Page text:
||Matthew S. Tiscareno, Matthew M. Hedman, Mar Vaquero, and the Saturn Ring Skimmer Team
|In-space computing infastructure will revolutionize science missions
||In-space computational resources such as high-volume storage and fast processing will enable instruments to gather and store much more data than would normally be possible, even if it cannot be downlinked to earth in any reasonable time. The data can be kept on-site for selective retrieval or on-site batch processing guided by downlinked summaries.
Under this paradigm, science analysis benefits from on-site summarization, archival for future downlink, access to 3-6 orders of magnitude more data, and multi-sensor fusion without data loss. A secondary benefit is support for increasingly-autonomous systems, including mapping, planning, and multi-robot collaboration.
Key to both of these concepts is treating the spacecraft not as an autonomous agent, but as an interactive batch processor, which reduces need for "quantum leaps" in machine intelligence to realize the benefits, and enables regime where analysis techniques are well understood, verifiable, and trusted by the science community.
||JPL, Ames, APL, Caltech, USGS, Lockheed Martin
Joshua Vander Hook
|The Next-Generation Planetary Radar
||Planetary radar observations have a laudable history of “firsts” including the determination of the astronomical unit at the precision sufficient for interplanetary navigation, the distribution of water at the south pole of the Moon, indications of water ice in the permanently shadowed regions at the poles of Mercury, polar ice and anomalous surface features on Mars, indications that the asteroid 16 Psyche is an exposed (metallic) core of a planetoid, establishing the icy nature of the Jovian satellites, and the initial characterizations of Titan's surface. In many cases, these discoveries by planetary radar systems have motivated missions or radar instruments on missions.
This white paper summarizes the current state of the Nation's planetary radar infrastructure and future prospects.
||T. J. W. Lazio et al.
|The Planetary Data System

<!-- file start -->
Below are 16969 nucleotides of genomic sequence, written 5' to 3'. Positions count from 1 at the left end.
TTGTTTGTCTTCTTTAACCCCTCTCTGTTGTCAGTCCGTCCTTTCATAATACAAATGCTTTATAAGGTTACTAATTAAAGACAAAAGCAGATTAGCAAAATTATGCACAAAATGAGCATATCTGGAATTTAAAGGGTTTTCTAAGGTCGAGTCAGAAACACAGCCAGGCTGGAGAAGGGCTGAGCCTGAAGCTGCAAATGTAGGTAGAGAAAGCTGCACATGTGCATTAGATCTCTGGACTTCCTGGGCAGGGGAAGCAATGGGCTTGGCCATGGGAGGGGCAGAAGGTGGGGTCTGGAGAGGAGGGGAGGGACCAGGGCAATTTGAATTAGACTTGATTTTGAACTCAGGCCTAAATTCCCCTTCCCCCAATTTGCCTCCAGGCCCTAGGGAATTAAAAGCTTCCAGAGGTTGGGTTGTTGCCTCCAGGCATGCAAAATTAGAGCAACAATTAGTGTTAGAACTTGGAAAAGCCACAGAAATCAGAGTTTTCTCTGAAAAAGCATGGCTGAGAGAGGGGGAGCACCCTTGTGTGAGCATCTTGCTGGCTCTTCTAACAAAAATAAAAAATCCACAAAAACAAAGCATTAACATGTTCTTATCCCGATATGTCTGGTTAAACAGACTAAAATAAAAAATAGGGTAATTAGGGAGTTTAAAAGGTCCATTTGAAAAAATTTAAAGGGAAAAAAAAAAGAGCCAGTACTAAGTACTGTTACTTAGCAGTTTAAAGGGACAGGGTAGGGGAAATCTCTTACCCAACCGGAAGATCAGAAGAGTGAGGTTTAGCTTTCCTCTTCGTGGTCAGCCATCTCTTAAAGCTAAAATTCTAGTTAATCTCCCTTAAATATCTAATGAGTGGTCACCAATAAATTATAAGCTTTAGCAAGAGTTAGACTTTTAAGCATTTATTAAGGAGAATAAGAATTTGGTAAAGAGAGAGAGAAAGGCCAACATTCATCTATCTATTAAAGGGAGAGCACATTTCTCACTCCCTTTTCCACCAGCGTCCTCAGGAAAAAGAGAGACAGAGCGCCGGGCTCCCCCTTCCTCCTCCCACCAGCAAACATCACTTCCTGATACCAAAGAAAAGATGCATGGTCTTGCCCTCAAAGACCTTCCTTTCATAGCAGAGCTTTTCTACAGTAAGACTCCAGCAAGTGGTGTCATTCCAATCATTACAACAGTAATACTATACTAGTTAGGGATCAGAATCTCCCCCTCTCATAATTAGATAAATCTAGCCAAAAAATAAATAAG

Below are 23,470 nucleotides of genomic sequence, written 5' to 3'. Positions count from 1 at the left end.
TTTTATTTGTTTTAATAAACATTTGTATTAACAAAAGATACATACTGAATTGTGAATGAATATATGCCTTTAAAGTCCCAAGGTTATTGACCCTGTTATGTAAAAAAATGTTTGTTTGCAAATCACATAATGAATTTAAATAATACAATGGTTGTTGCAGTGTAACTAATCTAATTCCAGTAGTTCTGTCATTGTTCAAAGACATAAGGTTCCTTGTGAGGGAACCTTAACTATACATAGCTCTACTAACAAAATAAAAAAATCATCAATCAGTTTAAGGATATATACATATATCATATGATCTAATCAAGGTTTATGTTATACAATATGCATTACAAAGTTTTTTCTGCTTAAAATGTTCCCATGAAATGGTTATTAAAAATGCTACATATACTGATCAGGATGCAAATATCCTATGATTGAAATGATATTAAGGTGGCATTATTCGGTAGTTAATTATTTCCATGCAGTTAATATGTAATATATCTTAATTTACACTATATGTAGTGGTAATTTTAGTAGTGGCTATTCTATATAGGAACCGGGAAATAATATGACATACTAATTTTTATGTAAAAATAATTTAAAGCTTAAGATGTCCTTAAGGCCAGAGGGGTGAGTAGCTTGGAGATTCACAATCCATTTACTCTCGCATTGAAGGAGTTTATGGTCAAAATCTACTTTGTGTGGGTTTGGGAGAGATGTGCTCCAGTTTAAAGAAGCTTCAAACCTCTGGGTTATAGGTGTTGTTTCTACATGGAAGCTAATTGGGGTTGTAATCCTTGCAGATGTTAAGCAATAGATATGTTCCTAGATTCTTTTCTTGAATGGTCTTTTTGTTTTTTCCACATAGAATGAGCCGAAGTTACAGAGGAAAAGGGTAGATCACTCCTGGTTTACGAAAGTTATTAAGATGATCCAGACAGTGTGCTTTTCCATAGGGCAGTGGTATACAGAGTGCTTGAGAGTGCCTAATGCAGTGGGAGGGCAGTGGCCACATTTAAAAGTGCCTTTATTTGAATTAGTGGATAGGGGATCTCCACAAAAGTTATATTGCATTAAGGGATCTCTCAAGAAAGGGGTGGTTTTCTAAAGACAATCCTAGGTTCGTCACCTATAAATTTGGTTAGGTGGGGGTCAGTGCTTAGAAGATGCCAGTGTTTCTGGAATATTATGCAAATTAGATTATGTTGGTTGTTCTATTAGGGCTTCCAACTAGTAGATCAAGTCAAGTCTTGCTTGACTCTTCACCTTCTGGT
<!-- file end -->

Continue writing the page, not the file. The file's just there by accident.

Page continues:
||The PDS aspires to provide an integrated world-wide data services platform that enables the efficient discovery, dissemination, use and analysis of internationally sponsored planetary science archives. This paper will describe our vision for the PDS over the next decade and beyond.
||Louise Prockter, Matt Tiscereno, the PDS node leads and staff, PLANETARY DATA USERS LIKE YOU! PLEASE SIGN ON TO THIS PAPER, THANK YOU!.
Louise M Prockter
|Use of Autonomy to Increase Science Return and Enable Novel Science
||A close partnership between people and semi-autonomous machines has enabled decades of space exploration, but to continue to expand our horizons, our systems must become more capable. Increasing the nature and degree of autonomy - allowing our systems to make and act on internal decisions - enables new science capabilities. Fundamentally, this opens up the exploration of regions that were previously inaccessible, enabling new science observations that are currently beyond our reach. Increased autonomy also improves the quality and yield of our science data, by allowing better and more reliable utilization of observing time, capturing unpredictable exogenous events of interest, and classifying and prioritizing on-board data, resulting in better use of limited downlink resources. All of the missions being considered for inclusion in the Planetary Decadal can benefit from application of autonomy to increase science return and enable novel science observations.
||PSD-wide set of scientists, engineers and technologists.
|A case for Mars Polar Science
||The scope is to show all of the important science that we can do related to ice and climate in the next decade, at mid-latitudes and the poles. With all of the knowledge gained since the arrival of MRO, the time is right for new missions in orbit and on the ground to study the fundamental aspects of Mars in the Amazonian that have received less attention than older terrains.
||Open to anyone
|Interplanetary Dust Detection at Mars - A Significant Knowledge Gap and a Straightforward Remedy
||Interplanetary dust and meteoritic infall on Mars affects a broad swath of important scientific questions. First, since Mars lacks standing water, crustal recycling, and eruptive volcanism, infall is the dominant source of modern carbon input onto the martian surface. Secondly, the hypothesis has been proposed that Phobos and Deimos derive their dark albedo and carbon-rich reflectance spectrum from interplanetary dust, for which the flux is relatively high because the moons lie in Mars' gravitational well. Third, meteoritic infall has been proposed as an explanation for both the "background" levels of atmospheric methane, and the periodic methane outbursts as a product of meteor shower activity. Also, since meteor activity has never been directly measured on Mars, actual measured data are unavailable for hazard avoidance for future crewed missions. Dust and meteoritic infall are scientifically important to our understanding of Mars and its moons, but data on dust flux and annual variations remain a near-complete knowledge gap. To date, only one NASA mission carried an instrument dedicated to dust detection at Mars - the Mariner IV flyby. That spacecraft was physically damaged by an intense meteor storm while still near Mars' orbit, highlighting the need for such measurements.